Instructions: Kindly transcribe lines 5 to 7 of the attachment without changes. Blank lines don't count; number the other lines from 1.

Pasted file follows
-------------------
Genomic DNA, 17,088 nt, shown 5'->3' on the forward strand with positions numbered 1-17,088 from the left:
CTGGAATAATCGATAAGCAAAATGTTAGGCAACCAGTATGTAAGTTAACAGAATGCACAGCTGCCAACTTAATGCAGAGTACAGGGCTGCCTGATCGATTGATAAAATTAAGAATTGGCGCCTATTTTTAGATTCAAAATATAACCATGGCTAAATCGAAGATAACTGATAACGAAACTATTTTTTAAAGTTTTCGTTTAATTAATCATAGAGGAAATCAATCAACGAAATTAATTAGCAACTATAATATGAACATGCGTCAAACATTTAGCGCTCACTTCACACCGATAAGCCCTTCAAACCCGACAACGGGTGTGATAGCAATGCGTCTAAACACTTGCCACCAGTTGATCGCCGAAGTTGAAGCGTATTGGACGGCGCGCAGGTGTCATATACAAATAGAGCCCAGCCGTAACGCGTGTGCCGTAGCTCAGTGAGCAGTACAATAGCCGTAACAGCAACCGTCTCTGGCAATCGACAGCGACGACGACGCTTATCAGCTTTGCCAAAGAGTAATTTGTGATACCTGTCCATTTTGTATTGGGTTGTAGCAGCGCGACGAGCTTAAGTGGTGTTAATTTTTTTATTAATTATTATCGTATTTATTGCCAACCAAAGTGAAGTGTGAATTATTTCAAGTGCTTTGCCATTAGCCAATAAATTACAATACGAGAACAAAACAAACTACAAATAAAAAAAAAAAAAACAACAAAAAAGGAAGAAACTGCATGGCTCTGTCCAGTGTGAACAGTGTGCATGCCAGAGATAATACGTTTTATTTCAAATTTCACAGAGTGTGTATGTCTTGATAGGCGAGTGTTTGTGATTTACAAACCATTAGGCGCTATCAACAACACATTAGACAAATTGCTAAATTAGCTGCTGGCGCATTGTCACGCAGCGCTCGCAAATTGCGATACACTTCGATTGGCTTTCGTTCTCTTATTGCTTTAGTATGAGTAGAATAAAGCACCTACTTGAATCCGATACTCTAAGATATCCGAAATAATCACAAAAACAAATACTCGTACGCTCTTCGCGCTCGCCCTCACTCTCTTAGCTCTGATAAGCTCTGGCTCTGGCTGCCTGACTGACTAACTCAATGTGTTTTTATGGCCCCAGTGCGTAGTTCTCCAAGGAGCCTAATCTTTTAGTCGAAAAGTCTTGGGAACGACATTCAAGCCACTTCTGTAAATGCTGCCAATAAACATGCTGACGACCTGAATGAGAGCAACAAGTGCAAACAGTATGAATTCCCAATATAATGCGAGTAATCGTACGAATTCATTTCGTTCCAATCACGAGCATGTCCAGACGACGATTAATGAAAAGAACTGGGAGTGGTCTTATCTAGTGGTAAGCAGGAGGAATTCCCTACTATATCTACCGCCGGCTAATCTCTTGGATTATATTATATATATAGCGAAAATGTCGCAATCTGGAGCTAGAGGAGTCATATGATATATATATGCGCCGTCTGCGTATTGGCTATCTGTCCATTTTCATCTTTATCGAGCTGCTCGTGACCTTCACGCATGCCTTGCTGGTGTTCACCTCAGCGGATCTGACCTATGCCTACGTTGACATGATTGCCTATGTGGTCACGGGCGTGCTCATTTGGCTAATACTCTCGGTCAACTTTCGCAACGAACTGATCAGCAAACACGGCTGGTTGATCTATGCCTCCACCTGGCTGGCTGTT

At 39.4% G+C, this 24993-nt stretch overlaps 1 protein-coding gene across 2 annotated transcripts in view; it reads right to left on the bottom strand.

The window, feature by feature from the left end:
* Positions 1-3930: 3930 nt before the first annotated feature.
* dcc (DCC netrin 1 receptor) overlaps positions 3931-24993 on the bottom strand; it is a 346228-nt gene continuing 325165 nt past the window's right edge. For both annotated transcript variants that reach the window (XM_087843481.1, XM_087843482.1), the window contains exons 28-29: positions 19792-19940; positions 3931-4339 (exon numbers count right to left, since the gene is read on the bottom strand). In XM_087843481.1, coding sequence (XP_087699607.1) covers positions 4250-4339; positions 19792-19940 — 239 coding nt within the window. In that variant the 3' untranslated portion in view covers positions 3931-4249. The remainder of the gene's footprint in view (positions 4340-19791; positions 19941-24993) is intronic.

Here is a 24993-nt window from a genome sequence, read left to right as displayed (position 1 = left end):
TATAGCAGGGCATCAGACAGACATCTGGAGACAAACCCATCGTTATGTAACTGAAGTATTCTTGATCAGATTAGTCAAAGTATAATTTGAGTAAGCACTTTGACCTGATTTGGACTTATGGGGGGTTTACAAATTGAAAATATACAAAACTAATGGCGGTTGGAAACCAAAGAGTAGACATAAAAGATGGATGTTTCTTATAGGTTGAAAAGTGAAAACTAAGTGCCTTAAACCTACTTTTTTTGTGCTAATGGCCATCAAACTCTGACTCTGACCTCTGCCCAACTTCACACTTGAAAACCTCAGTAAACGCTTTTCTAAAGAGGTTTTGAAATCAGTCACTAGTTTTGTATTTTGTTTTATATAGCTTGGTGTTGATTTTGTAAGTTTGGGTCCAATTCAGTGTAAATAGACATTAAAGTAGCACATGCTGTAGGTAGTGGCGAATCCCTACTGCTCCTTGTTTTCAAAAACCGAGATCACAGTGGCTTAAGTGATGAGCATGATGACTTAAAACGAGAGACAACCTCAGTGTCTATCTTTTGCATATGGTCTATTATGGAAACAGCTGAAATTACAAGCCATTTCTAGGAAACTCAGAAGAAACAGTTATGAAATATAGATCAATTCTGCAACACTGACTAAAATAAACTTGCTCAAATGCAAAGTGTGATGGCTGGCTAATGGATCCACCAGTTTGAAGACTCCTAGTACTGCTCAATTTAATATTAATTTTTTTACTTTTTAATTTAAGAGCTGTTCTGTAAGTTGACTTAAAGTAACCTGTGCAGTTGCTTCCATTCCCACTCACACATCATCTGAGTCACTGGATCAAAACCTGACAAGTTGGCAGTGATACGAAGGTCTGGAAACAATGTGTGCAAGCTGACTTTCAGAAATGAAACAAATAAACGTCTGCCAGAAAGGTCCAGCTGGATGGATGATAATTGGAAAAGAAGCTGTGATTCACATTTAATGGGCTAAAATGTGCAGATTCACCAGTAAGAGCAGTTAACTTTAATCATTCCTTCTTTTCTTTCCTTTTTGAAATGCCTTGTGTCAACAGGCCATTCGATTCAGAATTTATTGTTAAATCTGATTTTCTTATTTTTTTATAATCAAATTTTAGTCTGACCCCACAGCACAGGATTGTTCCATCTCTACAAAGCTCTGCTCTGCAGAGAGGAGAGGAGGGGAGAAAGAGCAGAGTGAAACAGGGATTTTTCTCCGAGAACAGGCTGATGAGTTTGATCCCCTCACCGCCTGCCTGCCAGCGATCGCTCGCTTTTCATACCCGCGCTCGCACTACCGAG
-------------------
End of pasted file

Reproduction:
* Positions 1-3930: 3930 nt before the first annotated feature.
* dcc (DCC netrin 1 receptor) overlaps positions 3931-24993 on the bottom strand; it is a 346228-nt gene continuing 325165 nt past the window's right edge. For both annotated transcript variants that reach the window (XM_087843481.1, XM_087843482.1), the window contains exons 28-29: positions 19792-19940; positions 3931-4339 (exon numbers count right to left, since the gene is read on the bottom strand). In XM_087843481.1, coding sequence (XP_087699607.1) covers positions 4250-4339; positions 19792-19940 — 239 coding nt within the window. In that variant the 3' untranslated portion in view covers positions 3931-4249. The remainder of the gene's footprint in view (positions 4340-19791; positions 19941-24993) is intronic.

Here is a 24993-nt window from a genome sequence, read left to right as displayed (position 1 = left end):